I have seen several blogs and news stories about Twitter and how Twitter is changing journalism. Previously I've discussed the future of journalism in the face of new media a.k.a. social media a.k.a. advanced media. I've decided to throw out my two cents on how social media has recently affected me as a journalist. I hope to give fellow journalists some ideas on what they can do as well.

CBS4 News launched Twitter a few months ago and then created a CBS4 News Facebook Fan Page last month. It's been a learning process that's partly dive right in and see what happens and partly go with caution and test the water first. There isn't a day that goes by where I'm not part of a Twitter and/or Facebook conversation in the newsroom.

I've become somewhat of the Twitter expert in the newsroom simply because I dove right in and let it take me on an uncharted course. An @cbs4denver Twitter team was formed in February and I wasn't asked to be a part of the team. Soon after I got tired of not understanding what Twitter is and how it was going to be used. That day I created my own Twitter account @msmistyj.

I had no idea what I was doing. All I understood was that Twitter is a continual status update in 140 characters or less. I also knew that I could follow people and could be followed.

My first mission was to start following people. I started by using the find people function in Twitter. I searched for words like news, wine, garden, green, subjects that interest me. I quickly learned that this function only works if these words are a part of the Twitter users name, but that's all I had so I started to click follow.

I don't remember my first Tweet, but I do remember sitting and observing for a while. One of the Tweeps I followed is an assignment editor in Columbus, Ohio. He does what I do, so I really paid attention to his tweets. I started to see conversations he was having with community members and even with other assignment editors at a competing station! These competing assignment desks were tweeting about breaking news, beat calls, coverage plans. They were picking on each other, congratulating each other and empathizing with each other. I was SHOCKED.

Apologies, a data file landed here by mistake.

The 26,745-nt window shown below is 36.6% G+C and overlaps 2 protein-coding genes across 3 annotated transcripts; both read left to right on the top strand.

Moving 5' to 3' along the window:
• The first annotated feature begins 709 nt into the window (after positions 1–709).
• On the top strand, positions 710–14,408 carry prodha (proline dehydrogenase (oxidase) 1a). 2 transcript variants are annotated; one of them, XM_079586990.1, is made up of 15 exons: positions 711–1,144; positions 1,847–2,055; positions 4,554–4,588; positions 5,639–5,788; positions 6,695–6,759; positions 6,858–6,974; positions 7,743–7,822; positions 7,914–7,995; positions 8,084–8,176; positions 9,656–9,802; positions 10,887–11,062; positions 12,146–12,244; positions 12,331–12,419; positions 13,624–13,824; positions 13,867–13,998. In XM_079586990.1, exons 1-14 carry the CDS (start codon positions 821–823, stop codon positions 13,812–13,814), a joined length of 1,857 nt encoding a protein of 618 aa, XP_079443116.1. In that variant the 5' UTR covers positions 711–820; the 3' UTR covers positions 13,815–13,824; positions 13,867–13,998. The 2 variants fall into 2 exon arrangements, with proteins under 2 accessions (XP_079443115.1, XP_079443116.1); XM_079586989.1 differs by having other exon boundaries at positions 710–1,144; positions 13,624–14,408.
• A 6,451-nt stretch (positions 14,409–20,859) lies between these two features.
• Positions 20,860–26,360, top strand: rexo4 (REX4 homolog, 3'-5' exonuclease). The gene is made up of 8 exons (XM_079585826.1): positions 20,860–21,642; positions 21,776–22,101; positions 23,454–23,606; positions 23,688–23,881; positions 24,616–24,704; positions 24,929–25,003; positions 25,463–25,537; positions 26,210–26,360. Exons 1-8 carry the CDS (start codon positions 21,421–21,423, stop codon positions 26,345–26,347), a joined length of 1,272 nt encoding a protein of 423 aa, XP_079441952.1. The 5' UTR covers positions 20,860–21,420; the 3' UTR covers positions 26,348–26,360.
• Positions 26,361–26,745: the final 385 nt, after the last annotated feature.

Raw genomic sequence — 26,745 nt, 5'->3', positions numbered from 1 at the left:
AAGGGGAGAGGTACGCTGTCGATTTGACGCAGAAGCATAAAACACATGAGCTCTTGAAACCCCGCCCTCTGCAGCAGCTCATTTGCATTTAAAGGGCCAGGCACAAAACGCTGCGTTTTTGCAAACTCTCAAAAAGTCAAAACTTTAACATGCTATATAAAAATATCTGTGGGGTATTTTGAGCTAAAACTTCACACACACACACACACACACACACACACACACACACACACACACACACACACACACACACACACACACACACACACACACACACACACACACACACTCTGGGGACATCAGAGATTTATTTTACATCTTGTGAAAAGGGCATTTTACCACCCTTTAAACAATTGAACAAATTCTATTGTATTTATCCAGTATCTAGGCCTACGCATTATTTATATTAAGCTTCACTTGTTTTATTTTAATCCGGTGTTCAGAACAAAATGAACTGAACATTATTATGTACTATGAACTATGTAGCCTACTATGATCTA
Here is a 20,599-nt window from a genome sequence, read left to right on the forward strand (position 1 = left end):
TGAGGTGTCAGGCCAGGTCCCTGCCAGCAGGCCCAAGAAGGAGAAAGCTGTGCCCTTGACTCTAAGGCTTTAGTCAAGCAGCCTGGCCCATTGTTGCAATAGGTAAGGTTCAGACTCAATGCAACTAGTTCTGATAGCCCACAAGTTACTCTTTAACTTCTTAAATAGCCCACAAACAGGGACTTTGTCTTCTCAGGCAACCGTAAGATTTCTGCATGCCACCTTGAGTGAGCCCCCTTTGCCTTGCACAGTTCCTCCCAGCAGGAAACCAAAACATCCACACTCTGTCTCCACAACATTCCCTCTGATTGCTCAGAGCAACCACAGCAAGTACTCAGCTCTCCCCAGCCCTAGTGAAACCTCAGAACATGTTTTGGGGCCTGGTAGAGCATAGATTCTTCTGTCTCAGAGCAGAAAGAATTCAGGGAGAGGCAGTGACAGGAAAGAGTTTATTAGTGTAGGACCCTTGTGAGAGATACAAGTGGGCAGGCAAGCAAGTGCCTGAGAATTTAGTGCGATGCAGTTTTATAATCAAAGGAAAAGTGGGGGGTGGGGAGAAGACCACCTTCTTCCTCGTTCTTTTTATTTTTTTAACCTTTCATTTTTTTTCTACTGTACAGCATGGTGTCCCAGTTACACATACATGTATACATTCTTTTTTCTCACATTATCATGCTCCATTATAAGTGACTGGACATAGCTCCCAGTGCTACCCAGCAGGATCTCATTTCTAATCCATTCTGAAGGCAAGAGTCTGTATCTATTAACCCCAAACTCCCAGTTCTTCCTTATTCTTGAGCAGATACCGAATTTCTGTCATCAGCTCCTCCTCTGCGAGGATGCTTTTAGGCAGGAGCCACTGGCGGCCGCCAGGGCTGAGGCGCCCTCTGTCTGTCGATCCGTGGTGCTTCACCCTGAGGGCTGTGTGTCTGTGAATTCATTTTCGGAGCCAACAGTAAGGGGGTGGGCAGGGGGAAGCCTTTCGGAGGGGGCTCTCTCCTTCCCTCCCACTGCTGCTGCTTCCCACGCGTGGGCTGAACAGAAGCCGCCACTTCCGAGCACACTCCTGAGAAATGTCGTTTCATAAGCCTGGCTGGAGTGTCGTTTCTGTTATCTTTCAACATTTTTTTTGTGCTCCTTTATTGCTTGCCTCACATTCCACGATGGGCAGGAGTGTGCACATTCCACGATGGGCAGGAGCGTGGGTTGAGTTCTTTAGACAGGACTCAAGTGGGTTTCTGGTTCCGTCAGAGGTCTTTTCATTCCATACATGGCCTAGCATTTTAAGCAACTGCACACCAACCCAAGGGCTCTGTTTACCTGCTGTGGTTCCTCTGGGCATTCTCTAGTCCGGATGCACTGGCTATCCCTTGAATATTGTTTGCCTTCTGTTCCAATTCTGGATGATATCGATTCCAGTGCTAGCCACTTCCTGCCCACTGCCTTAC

From the searching I've done, I say 10TV and NBC4i in Columbus, Ohio are truly using Twitter to its fullest potential. Most every single member of the newsroom has a Twitter account. It's truly amazing.

It was then a light went off.

People don't just want headlines, teases and promos thrown at them. They want interaction. They want to know what's going on and to have the chance to weigh in on the situation.

Without talking to anyone at the station, I started tweeting what I was hearing on the scanners. I tweeted about phone calls. I tweeted about the craziness of covering news.

Just seeing my Twitter name doesn't tell you that I'm in news. I knew I needed to directly target metro Denver Tweeps. I jumped on the area print and TV twitter pages and started to follow the Tweeps that were following these news sources. I followed only the Tweeps from the metro area and other parts of Colorado.

I continued to Tweet. I paid attention to what everyone was saying and if I felt I could contribute to what was being said, I joined in on the conversation. I shared personal thoughts and information. I shared CBS4 News web links when I thought a story on the website could help provide information.

I am very aware of what I tweet so I don't give away exclusive coverage or share anything with the other stations in Denver that I don't want them to know. Yes, they are following me. Do they really know who I am and I am their competitor? If they're paying attention to my tweets or have even read my Twitter bio, they do. Denver is not like Columbus, Ohio where the desks talk and share openly like that.